Reminders of disease threat lead to less favorable inclinations toward short-term sexual relationships, according to new experimental research published in the Journal of Social and Personal Relationships. The new findings shed light on how the COVID-19 pandemic impacts sociosexuality, meaning one’s openness to uncommitted sexual relationships.
“This topic was interesting to me because before I entered my PhD program, my research mainly focused on how men and women differ in casual sex and breakup sex,” said study author James B. Moran of Tulane University. “This new avenue of my research focuses on how our perceived health and feelings toward infectious diseases influence our social and sexual behaviors. So, this was one of my first steps in combining my past research with my current research. It was also sparked by the start of the COVID-19 pandemic, the social disruptions it caused, and thinking about how this might impact people’s sex lives.”
In the study, 510 participants recruited from Amazon’s Mechanical Turk platform were randomly assigned to either read about the coronavirus outbreak, read about how people accidentally poison themselves, or not engage in a reading exercise (the control condition). They then completed assessments of assessment of sexual attitudes, risk-taking, and perceived vulnerability to disease.
The study was conducted the first week of March 2020, during the initial stages of the COVID-19 outbreak before travel bans were enacted by the United
The researchers found that participants who read about the coronavirus outbreak tended to have a more restrictive sociosexuality compared to the control group and participants who read about how people accidentally poison themselves. In other words, those who read about the coronavirus outbreak were less likely to agree that “Sex without love is OK” and were less willing to have one-night stands in the future. Participants who perceived themselves as more vulnerable to disease tended to have a more restrictive sociosexuality as well.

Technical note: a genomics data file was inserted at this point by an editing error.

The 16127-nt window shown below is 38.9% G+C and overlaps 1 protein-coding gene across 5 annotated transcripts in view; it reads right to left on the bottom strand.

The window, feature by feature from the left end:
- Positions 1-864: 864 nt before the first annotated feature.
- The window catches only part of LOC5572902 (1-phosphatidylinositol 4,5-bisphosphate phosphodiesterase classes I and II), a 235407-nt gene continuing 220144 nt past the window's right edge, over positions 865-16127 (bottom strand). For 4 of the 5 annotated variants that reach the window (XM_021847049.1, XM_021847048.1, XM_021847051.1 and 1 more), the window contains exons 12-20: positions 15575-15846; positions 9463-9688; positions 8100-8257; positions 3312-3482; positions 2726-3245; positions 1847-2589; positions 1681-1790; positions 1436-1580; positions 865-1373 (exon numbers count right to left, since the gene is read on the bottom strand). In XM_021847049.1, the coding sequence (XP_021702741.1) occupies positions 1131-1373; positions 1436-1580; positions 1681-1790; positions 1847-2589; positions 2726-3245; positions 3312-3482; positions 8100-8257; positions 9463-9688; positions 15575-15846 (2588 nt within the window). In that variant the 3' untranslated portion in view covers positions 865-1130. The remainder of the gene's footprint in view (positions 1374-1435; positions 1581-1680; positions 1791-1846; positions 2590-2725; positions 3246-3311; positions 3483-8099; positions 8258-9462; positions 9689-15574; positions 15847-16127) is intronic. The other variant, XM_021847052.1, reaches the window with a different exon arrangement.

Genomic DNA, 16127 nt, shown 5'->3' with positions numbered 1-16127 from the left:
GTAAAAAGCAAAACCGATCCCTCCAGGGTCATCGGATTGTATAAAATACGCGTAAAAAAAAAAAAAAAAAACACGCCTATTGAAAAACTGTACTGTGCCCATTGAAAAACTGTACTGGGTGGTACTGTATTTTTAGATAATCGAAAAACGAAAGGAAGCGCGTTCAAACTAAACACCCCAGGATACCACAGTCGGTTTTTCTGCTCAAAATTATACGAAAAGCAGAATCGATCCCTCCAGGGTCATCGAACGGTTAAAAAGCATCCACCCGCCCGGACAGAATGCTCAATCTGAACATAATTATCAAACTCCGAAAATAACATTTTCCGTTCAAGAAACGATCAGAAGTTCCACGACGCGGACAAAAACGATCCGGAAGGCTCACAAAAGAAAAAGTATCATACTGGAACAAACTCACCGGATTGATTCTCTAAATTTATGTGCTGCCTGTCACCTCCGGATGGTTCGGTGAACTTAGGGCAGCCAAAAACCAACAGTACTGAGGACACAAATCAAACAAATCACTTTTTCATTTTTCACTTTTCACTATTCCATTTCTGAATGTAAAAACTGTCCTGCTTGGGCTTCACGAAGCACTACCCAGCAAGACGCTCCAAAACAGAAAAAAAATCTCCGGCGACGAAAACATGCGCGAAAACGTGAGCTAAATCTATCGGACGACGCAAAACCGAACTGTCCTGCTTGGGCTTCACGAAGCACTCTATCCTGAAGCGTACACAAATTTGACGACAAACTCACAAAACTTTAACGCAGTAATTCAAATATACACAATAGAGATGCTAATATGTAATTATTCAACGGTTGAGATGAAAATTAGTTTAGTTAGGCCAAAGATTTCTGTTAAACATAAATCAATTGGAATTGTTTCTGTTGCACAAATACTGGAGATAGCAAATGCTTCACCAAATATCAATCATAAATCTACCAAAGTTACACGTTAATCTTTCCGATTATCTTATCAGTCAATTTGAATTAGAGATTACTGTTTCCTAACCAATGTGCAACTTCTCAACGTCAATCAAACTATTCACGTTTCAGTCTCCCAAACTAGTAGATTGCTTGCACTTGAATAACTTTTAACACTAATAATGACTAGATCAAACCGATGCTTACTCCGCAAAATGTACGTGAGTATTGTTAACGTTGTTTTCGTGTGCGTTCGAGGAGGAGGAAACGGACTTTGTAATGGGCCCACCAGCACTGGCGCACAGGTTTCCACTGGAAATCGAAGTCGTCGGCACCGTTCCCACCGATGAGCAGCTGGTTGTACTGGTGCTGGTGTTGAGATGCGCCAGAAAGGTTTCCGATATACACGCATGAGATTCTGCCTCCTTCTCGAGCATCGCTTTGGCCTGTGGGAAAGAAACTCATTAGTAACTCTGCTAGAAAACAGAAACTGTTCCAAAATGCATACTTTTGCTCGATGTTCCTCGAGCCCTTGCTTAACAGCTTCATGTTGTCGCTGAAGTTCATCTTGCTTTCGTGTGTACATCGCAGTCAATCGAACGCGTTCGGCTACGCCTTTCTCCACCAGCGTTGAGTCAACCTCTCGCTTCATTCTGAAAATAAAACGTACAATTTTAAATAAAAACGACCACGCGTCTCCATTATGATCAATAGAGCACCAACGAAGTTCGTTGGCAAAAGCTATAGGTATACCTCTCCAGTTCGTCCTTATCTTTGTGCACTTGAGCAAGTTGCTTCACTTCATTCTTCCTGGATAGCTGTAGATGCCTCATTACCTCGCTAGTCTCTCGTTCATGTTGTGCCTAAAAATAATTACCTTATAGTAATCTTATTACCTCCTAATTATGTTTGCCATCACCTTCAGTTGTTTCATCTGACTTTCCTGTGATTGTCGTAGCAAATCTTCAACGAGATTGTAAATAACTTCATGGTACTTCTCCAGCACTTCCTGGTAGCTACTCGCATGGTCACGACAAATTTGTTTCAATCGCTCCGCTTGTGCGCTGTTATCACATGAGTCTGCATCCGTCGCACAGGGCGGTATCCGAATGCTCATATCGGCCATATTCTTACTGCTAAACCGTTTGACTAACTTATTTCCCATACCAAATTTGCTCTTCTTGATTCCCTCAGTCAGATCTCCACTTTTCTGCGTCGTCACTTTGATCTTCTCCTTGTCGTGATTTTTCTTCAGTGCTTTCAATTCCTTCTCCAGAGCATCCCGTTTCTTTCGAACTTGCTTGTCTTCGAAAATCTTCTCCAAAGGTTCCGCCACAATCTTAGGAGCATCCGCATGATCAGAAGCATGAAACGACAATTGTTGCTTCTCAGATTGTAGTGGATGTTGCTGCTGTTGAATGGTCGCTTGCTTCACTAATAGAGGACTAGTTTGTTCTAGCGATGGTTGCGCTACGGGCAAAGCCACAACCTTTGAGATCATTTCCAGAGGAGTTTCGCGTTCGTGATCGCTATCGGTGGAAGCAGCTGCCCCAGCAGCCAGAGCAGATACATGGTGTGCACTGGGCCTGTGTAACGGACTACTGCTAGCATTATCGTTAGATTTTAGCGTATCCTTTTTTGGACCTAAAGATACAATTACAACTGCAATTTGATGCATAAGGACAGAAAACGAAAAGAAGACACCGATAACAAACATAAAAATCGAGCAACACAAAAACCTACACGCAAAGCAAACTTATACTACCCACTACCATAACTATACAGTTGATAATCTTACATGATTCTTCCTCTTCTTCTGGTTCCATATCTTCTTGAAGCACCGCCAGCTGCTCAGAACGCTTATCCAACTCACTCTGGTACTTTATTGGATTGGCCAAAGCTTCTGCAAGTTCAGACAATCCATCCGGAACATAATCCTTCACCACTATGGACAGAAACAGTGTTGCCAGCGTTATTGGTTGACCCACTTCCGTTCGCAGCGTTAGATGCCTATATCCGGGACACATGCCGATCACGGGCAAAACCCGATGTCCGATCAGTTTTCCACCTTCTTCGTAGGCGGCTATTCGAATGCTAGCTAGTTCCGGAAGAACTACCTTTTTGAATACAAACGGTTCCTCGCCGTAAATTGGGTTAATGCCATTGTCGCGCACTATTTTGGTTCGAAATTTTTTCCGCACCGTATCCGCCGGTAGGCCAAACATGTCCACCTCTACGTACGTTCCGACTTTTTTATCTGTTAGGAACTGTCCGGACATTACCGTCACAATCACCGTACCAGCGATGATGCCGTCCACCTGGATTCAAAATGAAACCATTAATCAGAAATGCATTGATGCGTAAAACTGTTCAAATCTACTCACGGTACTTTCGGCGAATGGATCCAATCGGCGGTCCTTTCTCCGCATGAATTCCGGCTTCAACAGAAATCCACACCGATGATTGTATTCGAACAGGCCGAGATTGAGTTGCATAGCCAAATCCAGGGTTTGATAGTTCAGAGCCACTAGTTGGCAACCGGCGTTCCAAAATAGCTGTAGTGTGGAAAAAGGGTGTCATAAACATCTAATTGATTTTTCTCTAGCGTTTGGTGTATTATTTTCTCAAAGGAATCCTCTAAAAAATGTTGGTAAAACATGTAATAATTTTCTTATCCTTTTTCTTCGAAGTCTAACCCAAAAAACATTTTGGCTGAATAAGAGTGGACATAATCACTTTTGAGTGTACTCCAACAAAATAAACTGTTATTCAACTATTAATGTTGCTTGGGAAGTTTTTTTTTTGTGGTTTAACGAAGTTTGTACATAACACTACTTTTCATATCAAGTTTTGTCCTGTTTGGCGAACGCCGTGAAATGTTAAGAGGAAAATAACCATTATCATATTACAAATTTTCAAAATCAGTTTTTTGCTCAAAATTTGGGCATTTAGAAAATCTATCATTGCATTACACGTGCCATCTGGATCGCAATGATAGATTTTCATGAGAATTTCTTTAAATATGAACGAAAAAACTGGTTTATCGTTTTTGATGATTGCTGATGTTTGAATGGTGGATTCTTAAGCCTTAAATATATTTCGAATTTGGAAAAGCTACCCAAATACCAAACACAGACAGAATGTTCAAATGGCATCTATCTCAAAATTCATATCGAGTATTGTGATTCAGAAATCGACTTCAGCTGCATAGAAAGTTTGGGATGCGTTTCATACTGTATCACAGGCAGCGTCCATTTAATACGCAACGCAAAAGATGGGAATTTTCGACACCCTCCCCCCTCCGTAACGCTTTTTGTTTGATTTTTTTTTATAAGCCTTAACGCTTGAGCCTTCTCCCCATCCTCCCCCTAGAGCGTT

“What we should take away is that when people perceive themselves to be at a high risk of contracting an infectious disease, they are less interested in having casual sex,” Moran told PsyPost. “Additionally, more stable individual differences in how we feel toward germs also impact our everyday desires and motivations for casual sex. That is, people who are more worried about germs in their daily life are less likely to be interested in hooking up casually.”
The findings are in line with previous cross-cultural research that has found higher levels of disease threat are correlated with more a restrictive sociosexuality. But the researchers said there was still much to learn about how disease threat impacts sexual attitudes and behaviors.
“The main caveat is that this research is only scratching the surface,” Moran explained. “There are a bunch of other related yet distinct behaviors that the risk of contracting a disease might impact. For instance, the presence of disease might influence the type of partner we pick for a hookup and how safe we are with partners when the risk of catching an illness is high. Additionally, the acute disease threat that we used as the experimental manipulation in our study was the emerging COVID-19 pandemic. These results may very well look different now that this disease has been in our collective minds for so long.”
“It should be noted these findings are conceptually consistent with results from previous work conducted by Murray and colleagues (2013),” Moran added. “These findings also can help future research in public health too. Our results suggest that the perceived risk of contracting a disease encourages people to be less promiscuous, which could help with future interventions on health behaviors such as condom use and safe sex practices.”
The study, “Parasites and promiscuity: Acute disease salience leads to more restricted sexual attitudes“, was authored by James B. Moran, Nicholas Kerry, Jin X. Goh, and Damian R. Murray.